I think that the essential meaning of the coming Uranus-Pluto Square is an intensification at all levels of the wider process of renewal – social, political, artistic, religious, technological, environmental and so on. Uranus, the planet of evolution and revolution, of sudden change, of originality, inventiveness and genius is being re-empowered and transformed by Pluto. It is a very testing and challenging transit, but because of that it contains the power to re-energise and move things on in all sorts of creative and unexpected ways.

If we think in terms of centuries – a human rather than an astrological category – then the Uranus-Pluto Square is the first real test of this new century. The Saturn-Pluto opposition of 2001/2 was obviously very important, but it was not 2 outer planets aspecting each other. So even 9/11, traumatic as it was for the USA, will start to fade in significance as Uranus begins to square Pluto. It will be seen, perhaps, as just one incident in a relatively short-lived struggle with the Arab world, based ultimately on control of the oil supply.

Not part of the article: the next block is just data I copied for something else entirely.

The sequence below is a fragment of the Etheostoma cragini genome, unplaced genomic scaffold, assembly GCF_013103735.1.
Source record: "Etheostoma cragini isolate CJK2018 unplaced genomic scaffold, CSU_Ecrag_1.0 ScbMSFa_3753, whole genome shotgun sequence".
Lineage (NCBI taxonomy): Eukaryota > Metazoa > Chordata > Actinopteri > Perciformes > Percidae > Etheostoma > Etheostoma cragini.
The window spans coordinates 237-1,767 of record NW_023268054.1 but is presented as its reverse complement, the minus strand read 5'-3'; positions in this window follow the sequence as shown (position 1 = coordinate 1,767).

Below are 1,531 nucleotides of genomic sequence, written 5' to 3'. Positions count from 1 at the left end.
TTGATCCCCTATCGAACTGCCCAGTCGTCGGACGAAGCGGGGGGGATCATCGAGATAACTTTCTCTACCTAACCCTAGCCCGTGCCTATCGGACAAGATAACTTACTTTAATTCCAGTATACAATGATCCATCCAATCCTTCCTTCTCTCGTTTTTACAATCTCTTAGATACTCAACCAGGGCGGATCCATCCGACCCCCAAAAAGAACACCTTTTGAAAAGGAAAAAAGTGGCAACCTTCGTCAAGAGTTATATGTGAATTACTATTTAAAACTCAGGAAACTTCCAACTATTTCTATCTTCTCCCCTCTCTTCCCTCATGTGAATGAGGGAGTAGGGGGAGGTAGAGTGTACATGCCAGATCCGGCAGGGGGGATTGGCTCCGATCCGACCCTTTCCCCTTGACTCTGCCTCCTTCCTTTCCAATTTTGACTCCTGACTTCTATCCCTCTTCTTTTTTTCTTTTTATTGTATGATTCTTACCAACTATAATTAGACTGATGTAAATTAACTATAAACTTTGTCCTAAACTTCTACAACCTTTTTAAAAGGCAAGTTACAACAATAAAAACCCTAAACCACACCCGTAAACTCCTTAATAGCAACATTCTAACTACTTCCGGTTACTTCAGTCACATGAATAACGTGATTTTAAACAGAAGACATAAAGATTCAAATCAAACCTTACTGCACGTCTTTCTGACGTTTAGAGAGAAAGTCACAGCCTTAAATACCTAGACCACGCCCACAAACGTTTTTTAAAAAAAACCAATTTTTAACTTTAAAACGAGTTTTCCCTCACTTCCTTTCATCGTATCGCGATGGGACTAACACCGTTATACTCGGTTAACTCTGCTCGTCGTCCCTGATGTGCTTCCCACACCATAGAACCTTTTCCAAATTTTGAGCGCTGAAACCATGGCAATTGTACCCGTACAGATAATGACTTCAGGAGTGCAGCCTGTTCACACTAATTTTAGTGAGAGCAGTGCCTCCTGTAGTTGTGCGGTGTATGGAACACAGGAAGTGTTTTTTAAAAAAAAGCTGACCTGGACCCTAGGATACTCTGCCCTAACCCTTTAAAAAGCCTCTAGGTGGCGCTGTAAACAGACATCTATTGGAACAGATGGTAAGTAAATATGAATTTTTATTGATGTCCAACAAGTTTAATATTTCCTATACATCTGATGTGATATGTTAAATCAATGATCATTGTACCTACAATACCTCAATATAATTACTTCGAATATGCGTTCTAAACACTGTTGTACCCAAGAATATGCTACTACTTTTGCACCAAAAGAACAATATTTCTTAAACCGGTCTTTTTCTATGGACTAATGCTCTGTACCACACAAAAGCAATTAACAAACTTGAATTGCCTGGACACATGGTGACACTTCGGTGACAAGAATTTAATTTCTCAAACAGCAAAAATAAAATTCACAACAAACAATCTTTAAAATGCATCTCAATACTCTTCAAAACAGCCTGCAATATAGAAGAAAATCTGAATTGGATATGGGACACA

(1) For the sake of accuracy, there have been 3 major periods since 965 AD (including our own), of between 52 and 78 years, when all 3 outer planet pairs have been waxing. There have also been 2 minor periods: 5 years between 1137-1142AD, and 10 years between 1891-1901AD. These 2 periods could be seen as prefiguring what came later, e.g. the re-discovery of Aristotle’s works in A.D. 1150, foreshadowing the Renaissance re-discovery of classical texts.